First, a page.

De-inventing the wheel


The Microsoft Orleans project started many years ago in Microsoft Research, when not even the Task class existed. As the project matured, many non-core abstractions & functionality was needed to support its growth. These abstractions didn’t exist as standards in .NET and .NET OSS was in its infancy. Examples of these pieces are cross-cutting concerns such as Logging, Configuration, and Dependency Injection.
As time passed, some common abstractions and patterns emerged, and it reached a point where it makes sense to just adopt them. There are many reasons as to why:
  • Developers are used to the standard patterns and abstractions, so newcomers do not need to learn these non-core abstractions just to use Orleans.
  • Standard abstractions have an enormous level of adoption with almost every 3rd party component related to that abstraction. On the other hand, today it requires that the Orleans community builds integration packages to many 3rd party components (ie: to use Serilog, log4net, or push events to ETW), as the owners of these will just create integration packages for the common abstractions, but not for Orleans or any other non-standard abstraction.
  • We created custom abstractions to be good enough to do the job, but we don’t focus too much after that on usability, as it just goes into maintenance mode. Sometimes we find out that these abstractions were not good enough, so we must make breaking changes (for example our move to non-static clients and silos requires a non-static logging abstraction).
  • These standard abstractions are very well thought out to do that specific job, and are generally very flexible, simple to use, and have a lot of documentation. We just stand on their shoulders.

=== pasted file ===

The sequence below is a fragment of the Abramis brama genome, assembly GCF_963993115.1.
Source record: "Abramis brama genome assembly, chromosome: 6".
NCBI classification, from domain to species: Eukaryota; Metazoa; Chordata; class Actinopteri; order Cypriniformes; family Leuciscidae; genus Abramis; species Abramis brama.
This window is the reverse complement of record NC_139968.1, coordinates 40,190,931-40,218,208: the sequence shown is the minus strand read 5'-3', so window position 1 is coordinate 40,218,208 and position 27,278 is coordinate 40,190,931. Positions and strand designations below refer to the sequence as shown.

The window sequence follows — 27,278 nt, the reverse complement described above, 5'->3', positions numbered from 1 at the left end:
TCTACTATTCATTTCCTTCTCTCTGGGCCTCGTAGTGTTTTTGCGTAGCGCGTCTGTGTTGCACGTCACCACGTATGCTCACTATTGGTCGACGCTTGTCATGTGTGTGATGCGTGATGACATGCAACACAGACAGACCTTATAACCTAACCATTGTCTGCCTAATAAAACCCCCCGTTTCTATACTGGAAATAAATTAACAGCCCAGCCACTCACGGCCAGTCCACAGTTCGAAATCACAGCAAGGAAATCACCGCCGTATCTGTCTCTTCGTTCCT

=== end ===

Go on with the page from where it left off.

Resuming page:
• Deleting code that is not important to Orleans core functionality is always good.

Reinventing the wheel leads to unnecessary work

We already started using the Microsoft.Extensions.DependencyInjection abstractions for enabling DI, moving away for our poor man’s object activation (and 2-step initialization) approach in many places.
As we move forward, we plan to deprecate some of our custom abstractions in favor of standard ones. In particular we are already thinking of 2 upcoming changes:
As always, we’ll try to keep breaking changes to a minimum, but we don’t strictly prevent breaking changes. Sometimes we make our new versions be source code compatible (meaning that developers can’t simply use binding redirects on Orleans assemblies, but re-building their code might still compile) or require a few minimal fixes. Sometimes breaking changes are *bigger* if they would just affect a small feature or something that is typically not spread-out through the entire codebase of our users (such as extensibility points that do not affect grain code).
Also, it seems like an appropriate time to look at these abstractions with a fresh mind, since that’s what the .NET community seems to be doing when looking forward at things like ASP.NET and .NET Core.
Comments (1)

  1. zoeyxiao says:

    Great pic you got there ! Exactly the thing we want to avoid

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